- Marie Fortier
- First trimester
- 7-8 weeks pregnant
- Advice to Improve Lower Limb Venous Insufficiency During Pregnancy
Advice to Improve Lower Limb Venous Insufficiency During Pregnancy
To read the previous part, go to Pregnant Women Risk Factors Suggesting the need for Support Stockings.
- Do low to moderate intensity exercises regularly, such as walking or swimming to help blood circulation;
- Wear adapted shoes to not harm blood circulation;
- Raise legs when sitting or lying down to promote venous return and reduce cardiac load;
- Avoid standing for too long;
- To prevent increased vascular dilation, avoid direct heat contact with legs, such as an overly hot bath or sauna;
- Maintain good posture to reduce the stomach’s pressure on the groin and help venous return;
- Ensure a healthy weight at the start of pregnancy and gain average weight progressively to prevent or reduce vascular issues.
For support stockings:
- Make sure to be prescribed the proper support stocking (appropriate support strength). Avoid buying support stockings without having gotten advice first. Not wearing stockings is often better than choosing a poor model or incorrect strength, as this can have negative impacts;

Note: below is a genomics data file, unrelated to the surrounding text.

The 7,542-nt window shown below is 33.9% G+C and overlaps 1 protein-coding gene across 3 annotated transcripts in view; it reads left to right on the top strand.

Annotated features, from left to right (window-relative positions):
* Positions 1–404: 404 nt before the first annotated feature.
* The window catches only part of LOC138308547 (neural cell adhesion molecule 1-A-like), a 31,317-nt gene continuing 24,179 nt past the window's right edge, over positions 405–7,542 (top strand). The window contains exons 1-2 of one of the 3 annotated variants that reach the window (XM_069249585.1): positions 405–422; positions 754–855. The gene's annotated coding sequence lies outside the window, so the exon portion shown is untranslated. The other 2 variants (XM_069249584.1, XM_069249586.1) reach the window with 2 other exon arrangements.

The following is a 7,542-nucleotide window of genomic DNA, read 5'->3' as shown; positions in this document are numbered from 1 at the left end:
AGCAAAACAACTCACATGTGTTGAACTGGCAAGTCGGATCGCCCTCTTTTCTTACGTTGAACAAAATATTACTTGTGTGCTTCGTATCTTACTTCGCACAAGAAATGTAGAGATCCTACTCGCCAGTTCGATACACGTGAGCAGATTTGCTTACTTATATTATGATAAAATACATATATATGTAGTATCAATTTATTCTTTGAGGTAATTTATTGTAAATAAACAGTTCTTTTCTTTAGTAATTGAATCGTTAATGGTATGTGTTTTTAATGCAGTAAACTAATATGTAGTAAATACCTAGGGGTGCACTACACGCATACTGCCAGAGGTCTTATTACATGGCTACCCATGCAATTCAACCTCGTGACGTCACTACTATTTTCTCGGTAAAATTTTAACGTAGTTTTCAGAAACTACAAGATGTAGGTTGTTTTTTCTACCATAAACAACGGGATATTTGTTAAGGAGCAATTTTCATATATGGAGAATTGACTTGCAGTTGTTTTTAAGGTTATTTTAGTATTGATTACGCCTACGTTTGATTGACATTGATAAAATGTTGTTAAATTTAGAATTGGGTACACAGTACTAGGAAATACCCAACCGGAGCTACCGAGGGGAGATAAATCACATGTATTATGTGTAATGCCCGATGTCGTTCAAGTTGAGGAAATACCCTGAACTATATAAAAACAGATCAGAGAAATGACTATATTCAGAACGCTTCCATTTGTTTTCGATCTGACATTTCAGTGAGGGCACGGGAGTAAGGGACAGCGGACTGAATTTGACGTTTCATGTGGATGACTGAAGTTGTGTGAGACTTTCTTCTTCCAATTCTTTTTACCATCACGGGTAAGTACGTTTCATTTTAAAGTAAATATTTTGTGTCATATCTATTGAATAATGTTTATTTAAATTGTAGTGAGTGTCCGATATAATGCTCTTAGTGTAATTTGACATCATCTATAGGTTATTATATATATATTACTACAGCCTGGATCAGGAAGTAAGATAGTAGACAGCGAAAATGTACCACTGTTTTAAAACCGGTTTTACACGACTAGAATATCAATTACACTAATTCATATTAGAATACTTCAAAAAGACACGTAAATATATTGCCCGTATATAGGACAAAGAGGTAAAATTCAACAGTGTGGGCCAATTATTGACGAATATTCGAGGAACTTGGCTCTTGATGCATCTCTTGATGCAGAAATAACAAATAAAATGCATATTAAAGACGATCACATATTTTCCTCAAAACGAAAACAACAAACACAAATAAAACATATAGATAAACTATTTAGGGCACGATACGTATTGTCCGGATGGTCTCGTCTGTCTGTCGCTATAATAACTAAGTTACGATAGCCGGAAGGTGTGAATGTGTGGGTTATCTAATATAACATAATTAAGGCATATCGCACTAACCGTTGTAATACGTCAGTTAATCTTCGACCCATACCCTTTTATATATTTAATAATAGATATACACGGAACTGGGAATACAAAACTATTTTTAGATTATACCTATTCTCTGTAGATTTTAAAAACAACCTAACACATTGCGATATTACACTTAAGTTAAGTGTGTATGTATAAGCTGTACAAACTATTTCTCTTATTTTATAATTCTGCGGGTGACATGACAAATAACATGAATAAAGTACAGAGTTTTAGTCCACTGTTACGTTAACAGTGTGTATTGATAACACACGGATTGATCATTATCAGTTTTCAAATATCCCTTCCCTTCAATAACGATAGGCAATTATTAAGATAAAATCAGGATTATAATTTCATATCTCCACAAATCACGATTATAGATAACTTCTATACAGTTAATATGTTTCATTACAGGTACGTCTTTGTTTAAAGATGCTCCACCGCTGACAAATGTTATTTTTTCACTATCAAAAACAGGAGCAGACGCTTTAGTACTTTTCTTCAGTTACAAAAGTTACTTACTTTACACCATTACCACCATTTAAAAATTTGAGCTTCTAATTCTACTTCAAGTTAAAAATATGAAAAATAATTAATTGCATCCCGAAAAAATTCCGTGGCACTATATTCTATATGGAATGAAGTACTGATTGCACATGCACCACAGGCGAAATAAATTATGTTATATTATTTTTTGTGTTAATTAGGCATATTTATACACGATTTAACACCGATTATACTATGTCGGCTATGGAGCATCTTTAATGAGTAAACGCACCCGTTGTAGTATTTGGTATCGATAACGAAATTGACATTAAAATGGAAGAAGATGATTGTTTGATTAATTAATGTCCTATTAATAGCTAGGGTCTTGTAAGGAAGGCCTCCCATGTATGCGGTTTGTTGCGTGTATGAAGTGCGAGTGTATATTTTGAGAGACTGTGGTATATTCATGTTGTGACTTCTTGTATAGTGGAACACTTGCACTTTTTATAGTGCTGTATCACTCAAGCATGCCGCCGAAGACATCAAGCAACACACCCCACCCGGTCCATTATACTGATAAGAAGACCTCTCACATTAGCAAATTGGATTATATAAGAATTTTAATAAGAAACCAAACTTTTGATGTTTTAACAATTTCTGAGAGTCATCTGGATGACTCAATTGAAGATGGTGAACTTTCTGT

- Consult a trained person in a boutique to measure your calves and thighs to get the right sized stocking. You can usually do this in a store that sells orthopedic mobility items;
- Get information on how to wear them and put them on before getting up in the morning for the best support when vertical;
- Never wear support stocking for a full night unless advised to do so by your doctor;
- Wear support stockings when flying for more than two hours, walk around in the airplane, get up and stretch out your legs from time to time;
- If you already have signs of venous vascular weaknesses in your legs (oedema, varicose veins, pain), you should start wearing your support stockings as early as possible during the first trimester. If you want to prevent venous insufficiency, begin during the third trimester;
- It may be recommended that some women wear support stockings during the postnatal period if there is a risk of thrombophlebitis during the first two months after childbirth;
How do you know if your support stocking is working? You will feel relief in your legs, less swelling and will feel much better and happier.
This covers the information I discovered about the topic, and I hope you will consider this advice that experts in the field provided me to promote your wellbeing during pregnancy.
The Baby Expert
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